Bosnia loses one spot in World Bank's 2014 Doing Business ranking.

By bne IntelliNews October 30, 2013

Bosnia slipped one place to rank 131th in the 2014 edition of the World Bank’s Doing Business report that assesses the ease of doing business across 189 economies worldwide.

The ranking, compiled by the World Bank and the International Finance Corporation, evaluates how easy or difficult it is for a local entrepreneur to open and run a small to medium-size business when complying with relevant regulations. It measures and tracks changes in regulations affecting 10 areas in the life cycle of a business: starting a business, dealing with construction permits, getting electricity, registering property, getting credit, protecting investors, paying taxes, trading across borders, enforcing contracts and resolving insolvency. 

The deterioration from the previous year’s 130th place* came after Bosnia introduced a penalty for failure to employ the required minimum number of people in special categories making it more costly for companies to pay taxes. The report notes, however, that the country also temporarily abolished the forestry tax in the past year. Bosnia's position worsened the most in the area of starting a business (down 10 places). On the other hand, the country improved its ranking in the area of resolving insolvency (up 4 places) and enforcing contracts (up 3 places).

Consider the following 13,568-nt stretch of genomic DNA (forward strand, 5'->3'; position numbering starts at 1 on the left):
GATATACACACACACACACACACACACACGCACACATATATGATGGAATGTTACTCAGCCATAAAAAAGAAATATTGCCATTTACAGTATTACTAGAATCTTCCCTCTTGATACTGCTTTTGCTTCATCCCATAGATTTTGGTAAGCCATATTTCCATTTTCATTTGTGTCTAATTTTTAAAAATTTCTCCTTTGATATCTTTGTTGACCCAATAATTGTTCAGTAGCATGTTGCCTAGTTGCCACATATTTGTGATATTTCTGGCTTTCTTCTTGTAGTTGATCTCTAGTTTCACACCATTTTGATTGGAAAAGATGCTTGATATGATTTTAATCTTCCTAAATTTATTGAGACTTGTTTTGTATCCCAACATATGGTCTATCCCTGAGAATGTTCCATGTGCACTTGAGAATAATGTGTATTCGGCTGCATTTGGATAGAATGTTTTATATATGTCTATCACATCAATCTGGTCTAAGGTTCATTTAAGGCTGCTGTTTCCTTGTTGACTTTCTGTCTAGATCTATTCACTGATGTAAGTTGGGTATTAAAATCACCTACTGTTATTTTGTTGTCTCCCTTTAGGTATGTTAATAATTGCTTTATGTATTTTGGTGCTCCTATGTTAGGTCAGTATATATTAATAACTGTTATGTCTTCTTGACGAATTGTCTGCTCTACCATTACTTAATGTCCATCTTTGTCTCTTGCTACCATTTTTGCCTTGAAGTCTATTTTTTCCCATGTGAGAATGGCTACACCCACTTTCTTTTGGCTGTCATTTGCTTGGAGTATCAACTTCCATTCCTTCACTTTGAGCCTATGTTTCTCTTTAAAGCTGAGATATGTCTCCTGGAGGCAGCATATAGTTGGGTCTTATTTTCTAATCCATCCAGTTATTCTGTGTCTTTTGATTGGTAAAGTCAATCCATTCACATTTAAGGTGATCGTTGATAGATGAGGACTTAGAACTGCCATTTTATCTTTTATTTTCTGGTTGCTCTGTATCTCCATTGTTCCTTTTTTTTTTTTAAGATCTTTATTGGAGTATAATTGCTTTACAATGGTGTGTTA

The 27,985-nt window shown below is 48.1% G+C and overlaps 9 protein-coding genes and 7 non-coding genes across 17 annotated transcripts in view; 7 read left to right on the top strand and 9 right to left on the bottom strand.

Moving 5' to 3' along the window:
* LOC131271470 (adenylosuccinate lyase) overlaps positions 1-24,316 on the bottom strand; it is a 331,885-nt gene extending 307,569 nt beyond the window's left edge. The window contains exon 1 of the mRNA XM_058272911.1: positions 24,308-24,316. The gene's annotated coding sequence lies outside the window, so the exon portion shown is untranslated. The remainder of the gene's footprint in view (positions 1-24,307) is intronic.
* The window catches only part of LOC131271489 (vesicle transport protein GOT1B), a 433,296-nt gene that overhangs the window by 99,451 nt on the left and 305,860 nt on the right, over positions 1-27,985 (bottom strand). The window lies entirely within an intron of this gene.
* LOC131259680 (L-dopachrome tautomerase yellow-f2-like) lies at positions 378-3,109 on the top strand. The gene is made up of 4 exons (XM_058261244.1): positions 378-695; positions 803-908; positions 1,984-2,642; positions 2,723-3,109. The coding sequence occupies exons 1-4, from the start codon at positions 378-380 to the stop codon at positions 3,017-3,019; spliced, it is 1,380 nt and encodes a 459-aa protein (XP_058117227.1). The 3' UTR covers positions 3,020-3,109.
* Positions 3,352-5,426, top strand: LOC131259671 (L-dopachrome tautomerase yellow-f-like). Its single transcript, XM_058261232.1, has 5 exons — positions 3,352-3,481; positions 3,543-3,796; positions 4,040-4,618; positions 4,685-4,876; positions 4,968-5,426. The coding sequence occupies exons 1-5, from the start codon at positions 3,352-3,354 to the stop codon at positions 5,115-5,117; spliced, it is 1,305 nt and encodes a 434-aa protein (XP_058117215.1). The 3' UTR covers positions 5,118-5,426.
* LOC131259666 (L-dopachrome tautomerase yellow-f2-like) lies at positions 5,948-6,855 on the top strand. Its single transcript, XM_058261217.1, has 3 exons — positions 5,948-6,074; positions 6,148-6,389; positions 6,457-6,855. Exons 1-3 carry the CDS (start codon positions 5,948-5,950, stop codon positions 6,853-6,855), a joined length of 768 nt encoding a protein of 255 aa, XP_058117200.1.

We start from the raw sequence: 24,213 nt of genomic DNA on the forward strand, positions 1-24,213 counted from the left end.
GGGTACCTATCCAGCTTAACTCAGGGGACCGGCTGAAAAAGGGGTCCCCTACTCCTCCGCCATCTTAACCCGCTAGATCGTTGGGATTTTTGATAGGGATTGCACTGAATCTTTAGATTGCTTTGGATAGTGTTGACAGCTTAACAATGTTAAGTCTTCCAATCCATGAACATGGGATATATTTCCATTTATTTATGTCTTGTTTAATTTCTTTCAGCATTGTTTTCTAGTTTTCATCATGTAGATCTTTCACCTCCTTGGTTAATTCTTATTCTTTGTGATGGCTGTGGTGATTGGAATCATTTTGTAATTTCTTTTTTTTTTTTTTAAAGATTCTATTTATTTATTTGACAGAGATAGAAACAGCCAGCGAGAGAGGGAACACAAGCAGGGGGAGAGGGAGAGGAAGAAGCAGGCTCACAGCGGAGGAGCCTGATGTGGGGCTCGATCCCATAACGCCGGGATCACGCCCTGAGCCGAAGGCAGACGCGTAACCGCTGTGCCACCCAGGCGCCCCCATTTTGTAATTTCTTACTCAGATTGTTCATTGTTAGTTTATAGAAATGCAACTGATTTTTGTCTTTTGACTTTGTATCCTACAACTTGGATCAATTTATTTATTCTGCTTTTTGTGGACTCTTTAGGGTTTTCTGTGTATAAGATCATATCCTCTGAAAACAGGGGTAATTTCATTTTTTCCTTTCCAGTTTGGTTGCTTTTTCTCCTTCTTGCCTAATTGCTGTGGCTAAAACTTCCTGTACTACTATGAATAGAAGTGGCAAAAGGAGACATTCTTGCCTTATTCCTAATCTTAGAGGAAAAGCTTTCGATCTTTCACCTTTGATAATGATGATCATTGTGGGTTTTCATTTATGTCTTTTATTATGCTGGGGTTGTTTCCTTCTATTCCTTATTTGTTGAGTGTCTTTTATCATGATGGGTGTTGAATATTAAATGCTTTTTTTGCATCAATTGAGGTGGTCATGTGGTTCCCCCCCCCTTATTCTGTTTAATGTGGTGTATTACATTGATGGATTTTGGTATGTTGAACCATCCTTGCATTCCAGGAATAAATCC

Bosnia is the worst performer in the SEE region in terms of ease of doing business, ranking considerably behind Serbia (93th rank), Albania (90), Croatia (89), Kosovo (86), Montenegro (44) and Macedonia (25). It is also lagging behind the EU member states - Bulgaria (58) and Romania (73).   

*The 2013 Doing Business report covered 185 economies.

Bosnia ranking 2013 rank  2014 rank
Ease of doing business 130 131
Starting a business 164 174
Dealing with construction permits 172 175
Getting electricity 161 164
Registering property 93 96
Getting credit 71 73
Protecting investors 113 115
Paying taxes 134 135
Trading accross borders

109

107
Enforcing contracts 118 115
Resolving insolvency 81 77
Source: World Bank    

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